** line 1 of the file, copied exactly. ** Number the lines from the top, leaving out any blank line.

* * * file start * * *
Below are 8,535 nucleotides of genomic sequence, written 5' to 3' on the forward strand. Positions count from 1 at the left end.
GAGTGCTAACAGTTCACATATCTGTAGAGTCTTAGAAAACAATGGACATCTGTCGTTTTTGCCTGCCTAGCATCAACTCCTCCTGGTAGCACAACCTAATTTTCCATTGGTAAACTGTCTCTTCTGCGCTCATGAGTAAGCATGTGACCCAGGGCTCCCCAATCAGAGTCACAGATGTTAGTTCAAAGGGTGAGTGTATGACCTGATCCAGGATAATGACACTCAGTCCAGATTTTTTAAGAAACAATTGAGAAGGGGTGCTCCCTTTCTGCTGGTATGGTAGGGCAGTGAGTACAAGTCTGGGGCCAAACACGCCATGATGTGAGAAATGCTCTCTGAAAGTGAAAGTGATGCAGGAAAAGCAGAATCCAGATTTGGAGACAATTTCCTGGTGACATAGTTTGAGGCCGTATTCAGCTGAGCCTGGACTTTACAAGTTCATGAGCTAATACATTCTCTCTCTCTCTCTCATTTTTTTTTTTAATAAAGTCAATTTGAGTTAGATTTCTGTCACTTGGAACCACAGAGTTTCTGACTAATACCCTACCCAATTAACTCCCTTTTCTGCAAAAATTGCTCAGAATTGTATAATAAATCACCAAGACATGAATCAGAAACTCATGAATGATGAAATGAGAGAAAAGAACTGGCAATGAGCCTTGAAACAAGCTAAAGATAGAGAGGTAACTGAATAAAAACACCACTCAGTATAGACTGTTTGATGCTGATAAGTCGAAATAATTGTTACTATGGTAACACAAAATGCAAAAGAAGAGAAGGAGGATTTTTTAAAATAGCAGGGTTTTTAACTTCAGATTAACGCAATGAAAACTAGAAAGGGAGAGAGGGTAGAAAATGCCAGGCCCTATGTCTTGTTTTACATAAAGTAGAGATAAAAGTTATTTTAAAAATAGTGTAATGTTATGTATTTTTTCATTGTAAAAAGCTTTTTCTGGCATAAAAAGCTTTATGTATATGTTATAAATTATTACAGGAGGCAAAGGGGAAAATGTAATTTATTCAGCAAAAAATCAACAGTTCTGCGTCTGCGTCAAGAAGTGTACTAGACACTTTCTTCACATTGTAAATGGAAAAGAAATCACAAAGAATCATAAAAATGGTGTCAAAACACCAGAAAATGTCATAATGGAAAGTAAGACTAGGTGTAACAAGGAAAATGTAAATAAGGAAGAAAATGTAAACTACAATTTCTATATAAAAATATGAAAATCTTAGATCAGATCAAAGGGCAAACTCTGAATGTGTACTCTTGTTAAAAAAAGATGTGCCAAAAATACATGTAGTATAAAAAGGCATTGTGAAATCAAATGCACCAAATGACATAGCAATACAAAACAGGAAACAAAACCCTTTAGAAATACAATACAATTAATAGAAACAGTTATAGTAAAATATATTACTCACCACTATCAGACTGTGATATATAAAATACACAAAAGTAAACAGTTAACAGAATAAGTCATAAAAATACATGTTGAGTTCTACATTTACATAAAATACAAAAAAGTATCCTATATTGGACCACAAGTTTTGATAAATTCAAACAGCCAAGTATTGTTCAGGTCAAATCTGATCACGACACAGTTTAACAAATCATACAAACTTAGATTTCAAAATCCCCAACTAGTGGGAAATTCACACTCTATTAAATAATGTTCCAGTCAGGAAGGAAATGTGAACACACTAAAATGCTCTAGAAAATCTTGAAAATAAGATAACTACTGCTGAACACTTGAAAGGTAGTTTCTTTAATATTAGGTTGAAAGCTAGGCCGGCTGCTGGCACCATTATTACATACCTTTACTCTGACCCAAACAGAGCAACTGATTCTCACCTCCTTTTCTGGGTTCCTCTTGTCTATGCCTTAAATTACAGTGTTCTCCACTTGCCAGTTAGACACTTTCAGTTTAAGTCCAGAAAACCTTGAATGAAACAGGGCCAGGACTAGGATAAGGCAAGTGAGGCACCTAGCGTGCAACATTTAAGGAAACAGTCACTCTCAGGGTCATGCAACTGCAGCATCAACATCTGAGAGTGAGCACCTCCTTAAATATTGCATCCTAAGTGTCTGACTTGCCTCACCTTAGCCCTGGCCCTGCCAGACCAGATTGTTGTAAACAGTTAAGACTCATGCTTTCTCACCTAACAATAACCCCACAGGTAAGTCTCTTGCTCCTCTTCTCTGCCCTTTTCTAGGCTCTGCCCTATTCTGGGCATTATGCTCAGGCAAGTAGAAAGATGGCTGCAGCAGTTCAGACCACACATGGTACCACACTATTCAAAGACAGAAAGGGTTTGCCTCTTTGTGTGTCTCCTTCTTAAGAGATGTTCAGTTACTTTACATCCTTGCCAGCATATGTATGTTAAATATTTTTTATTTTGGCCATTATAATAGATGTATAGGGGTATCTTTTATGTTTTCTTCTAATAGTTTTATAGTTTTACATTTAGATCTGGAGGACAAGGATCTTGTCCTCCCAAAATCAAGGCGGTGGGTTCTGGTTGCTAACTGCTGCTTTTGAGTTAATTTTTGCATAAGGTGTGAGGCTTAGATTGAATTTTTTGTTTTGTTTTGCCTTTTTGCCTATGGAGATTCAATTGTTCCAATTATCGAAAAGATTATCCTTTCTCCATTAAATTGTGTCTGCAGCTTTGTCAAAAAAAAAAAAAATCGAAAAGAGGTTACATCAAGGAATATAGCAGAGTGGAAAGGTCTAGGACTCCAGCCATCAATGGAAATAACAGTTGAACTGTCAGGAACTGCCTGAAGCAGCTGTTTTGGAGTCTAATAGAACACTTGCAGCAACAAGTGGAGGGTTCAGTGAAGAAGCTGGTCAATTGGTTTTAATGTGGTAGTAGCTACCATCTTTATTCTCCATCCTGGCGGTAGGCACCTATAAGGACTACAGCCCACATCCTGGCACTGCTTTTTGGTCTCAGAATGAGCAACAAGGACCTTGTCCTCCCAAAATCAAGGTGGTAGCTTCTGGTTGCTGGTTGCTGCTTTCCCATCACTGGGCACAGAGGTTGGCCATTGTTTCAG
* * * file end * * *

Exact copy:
Below are 8,535 nucleotides of genomic sequence, written 5' to 3' on the forward strand. Positions count from 1 at the left end.